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Spike Measurement

Another less invasive way to assess overall glucose variability is the “Glycomark” test.  Glycomark measures an enzyme in the blood that is excreted whenever glucose levels exceed 180 mg/dl.  So a “high” result indicates that glucose is rarely exceeding 180.  A “low” result indicates considerable time peaking above 180.  Someone whose A1c is near normal but has a low glycomark score is likely peaking quite high, albeit temporarily, after meals.  They may also be experiencing alternating above-target and below-target glucose levels throughout the day.

1,5 – anhydroglucitol (AG)  “GlycoMark”

Laboratory Blood Test


Measures Duration & Magnitude of High BG Excursions for past 10-14 days


“Normal” is >14 mg/ml


>10 is “good”


Why Do We Spike?

The underlying reason for post-meal spikes in people with diabetes is 2-fold. First, exogenous insulin works much slower than insulin produced by the pancreas. This not only lags behind the digestion/absorption of most carbohydrates, but it also fails to adequately suppress the production of glucagon (a glucose-raising hormone) in the postprandial phase. Second, the lack of the amylin hormone and a deficiency of the GLP-1 hormone in people with diabetes contributes to an accelerated rate of gastric emptying and a more rapid appearance of glucose in the bloodstream following meals. Slower insulin plus faster digestion equals a spike in the blood glucose level.

Insulin/Meds Work Too Slowly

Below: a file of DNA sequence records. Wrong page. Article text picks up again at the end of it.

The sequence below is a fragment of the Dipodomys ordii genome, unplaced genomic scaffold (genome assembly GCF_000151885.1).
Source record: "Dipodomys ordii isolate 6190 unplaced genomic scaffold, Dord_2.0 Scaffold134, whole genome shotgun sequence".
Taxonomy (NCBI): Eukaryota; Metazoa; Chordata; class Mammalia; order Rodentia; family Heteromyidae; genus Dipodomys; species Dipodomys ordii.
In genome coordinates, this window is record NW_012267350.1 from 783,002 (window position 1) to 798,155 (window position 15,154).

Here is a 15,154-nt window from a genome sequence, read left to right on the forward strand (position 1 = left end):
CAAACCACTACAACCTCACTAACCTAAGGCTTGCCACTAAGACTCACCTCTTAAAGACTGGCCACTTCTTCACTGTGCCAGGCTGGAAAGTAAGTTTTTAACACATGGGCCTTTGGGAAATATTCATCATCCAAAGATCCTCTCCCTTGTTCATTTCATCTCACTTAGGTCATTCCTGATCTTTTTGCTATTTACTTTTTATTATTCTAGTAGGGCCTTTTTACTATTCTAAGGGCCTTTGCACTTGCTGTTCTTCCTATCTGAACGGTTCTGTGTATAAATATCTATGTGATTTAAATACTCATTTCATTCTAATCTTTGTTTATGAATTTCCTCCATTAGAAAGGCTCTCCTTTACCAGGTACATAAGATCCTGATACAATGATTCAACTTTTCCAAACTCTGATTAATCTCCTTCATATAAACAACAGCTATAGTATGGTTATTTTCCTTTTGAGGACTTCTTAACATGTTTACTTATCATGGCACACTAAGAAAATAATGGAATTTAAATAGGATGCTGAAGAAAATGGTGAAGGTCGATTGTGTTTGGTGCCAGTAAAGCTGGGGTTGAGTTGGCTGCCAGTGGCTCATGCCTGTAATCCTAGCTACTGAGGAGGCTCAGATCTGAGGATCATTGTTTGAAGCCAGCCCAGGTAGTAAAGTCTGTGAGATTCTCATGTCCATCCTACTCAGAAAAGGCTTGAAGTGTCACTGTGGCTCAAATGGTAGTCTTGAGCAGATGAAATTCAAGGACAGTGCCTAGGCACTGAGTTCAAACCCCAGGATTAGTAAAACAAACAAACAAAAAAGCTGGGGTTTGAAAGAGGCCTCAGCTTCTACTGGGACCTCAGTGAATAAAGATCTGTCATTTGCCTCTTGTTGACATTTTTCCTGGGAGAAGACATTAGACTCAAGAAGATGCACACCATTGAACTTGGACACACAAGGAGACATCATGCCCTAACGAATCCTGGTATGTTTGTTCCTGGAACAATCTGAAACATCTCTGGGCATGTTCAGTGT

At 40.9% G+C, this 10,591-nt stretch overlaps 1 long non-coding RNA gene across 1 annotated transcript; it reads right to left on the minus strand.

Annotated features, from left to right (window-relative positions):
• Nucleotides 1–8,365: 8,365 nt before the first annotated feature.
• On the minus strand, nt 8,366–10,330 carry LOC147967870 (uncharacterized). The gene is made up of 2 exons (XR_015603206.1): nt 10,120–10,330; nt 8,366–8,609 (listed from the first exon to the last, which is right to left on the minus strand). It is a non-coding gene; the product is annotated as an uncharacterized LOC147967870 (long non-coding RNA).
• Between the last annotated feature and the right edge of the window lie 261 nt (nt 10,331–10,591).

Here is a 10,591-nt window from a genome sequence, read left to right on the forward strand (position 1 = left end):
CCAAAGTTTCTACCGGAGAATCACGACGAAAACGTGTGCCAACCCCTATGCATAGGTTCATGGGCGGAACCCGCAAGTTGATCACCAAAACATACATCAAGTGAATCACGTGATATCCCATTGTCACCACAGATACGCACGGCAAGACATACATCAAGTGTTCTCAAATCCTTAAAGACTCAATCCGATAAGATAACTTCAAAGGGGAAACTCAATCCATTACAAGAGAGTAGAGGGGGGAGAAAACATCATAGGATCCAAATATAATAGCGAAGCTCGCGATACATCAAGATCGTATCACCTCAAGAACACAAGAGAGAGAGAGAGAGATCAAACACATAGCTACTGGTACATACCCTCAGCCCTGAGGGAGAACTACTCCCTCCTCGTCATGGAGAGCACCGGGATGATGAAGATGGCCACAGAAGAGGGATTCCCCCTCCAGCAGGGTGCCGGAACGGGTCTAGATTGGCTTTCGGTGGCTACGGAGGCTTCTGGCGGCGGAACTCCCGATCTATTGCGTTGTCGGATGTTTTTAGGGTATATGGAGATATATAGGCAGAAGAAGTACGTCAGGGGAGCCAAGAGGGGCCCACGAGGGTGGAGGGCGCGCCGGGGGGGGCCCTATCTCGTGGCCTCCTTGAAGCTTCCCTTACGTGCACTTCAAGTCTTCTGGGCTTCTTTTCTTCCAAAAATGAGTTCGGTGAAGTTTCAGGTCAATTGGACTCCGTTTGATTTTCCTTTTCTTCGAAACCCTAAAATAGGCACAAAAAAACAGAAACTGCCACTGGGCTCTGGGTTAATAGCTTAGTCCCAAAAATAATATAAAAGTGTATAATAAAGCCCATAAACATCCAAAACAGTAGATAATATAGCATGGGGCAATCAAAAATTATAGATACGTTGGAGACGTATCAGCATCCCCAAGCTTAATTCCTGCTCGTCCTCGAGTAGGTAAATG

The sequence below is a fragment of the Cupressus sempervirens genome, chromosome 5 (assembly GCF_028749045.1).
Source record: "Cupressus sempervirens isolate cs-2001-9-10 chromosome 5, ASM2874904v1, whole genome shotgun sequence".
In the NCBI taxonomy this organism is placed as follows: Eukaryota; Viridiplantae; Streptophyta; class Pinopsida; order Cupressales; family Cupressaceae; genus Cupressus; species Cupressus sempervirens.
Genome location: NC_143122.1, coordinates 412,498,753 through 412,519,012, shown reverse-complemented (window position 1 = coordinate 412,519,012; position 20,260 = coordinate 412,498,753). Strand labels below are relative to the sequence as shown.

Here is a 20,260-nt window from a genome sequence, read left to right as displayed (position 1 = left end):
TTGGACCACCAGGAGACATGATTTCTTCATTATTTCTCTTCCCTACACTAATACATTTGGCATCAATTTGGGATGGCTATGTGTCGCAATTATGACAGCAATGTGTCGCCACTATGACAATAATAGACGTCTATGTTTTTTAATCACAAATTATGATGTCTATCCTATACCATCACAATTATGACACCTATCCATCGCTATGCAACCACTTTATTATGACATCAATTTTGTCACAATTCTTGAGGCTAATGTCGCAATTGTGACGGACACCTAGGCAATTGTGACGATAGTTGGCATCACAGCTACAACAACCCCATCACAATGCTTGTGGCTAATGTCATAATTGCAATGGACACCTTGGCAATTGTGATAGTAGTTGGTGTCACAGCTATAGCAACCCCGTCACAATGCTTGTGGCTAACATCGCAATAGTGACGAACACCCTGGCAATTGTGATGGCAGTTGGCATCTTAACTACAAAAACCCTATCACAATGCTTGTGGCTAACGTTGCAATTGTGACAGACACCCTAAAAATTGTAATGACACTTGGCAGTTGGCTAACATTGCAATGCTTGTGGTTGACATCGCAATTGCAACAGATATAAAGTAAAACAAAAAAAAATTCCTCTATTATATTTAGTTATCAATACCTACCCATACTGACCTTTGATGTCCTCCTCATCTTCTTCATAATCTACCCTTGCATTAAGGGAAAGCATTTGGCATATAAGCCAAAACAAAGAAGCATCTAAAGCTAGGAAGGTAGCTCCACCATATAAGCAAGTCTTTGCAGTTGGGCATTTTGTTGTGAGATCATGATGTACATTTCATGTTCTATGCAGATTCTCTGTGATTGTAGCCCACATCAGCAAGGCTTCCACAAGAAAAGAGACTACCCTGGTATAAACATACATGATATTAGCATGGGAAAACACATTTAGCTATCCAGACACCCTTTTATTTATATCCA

Lag far behind pancreatic insulin
Glucagon is not properly suppressed
Food Works Too Quickly
Lack or absence of amylin hormone
GLP-1 deficit

Spike Control

To manage post-meal glucose levels, we must look for ways to make insulin appear sooner, food digest later, or ideally, a combination of the two.  This is similar to the race between the tortoise and the hare.  If we want them to run side-by-side, we must find ways to make the hare slower or the tortoise faster.

Make Insulin Appear Earlier

Make Food Appear Slower

Slowing Food 1: Using the Glycemic Index

One strategy for slowing digestion is to select foods that have low glycemic index ratings.  These foods are somewhat resistant to digestion and take longer to digest when compared to high-glycemic index foods.  Technically, the glycemic index represents the percentage of carbohydrate in a food that appears in the blood stream as glucose within two hours of consuming the food.

All carbs (except fiber) convert to blood glucose eventually
G.I. Reflects the magnitude of blood glucose rise for the first 2 hours following ingestion
G.I. Number is % or rise relative to pure glucose (100% of glucose is in bloodstream within 2 hours)



GI = 37

Only 37% of spaghetti’s carbs turn into blood glucose in the first 2 hours. 
The rest will convert to blood glucose over the next several hours.


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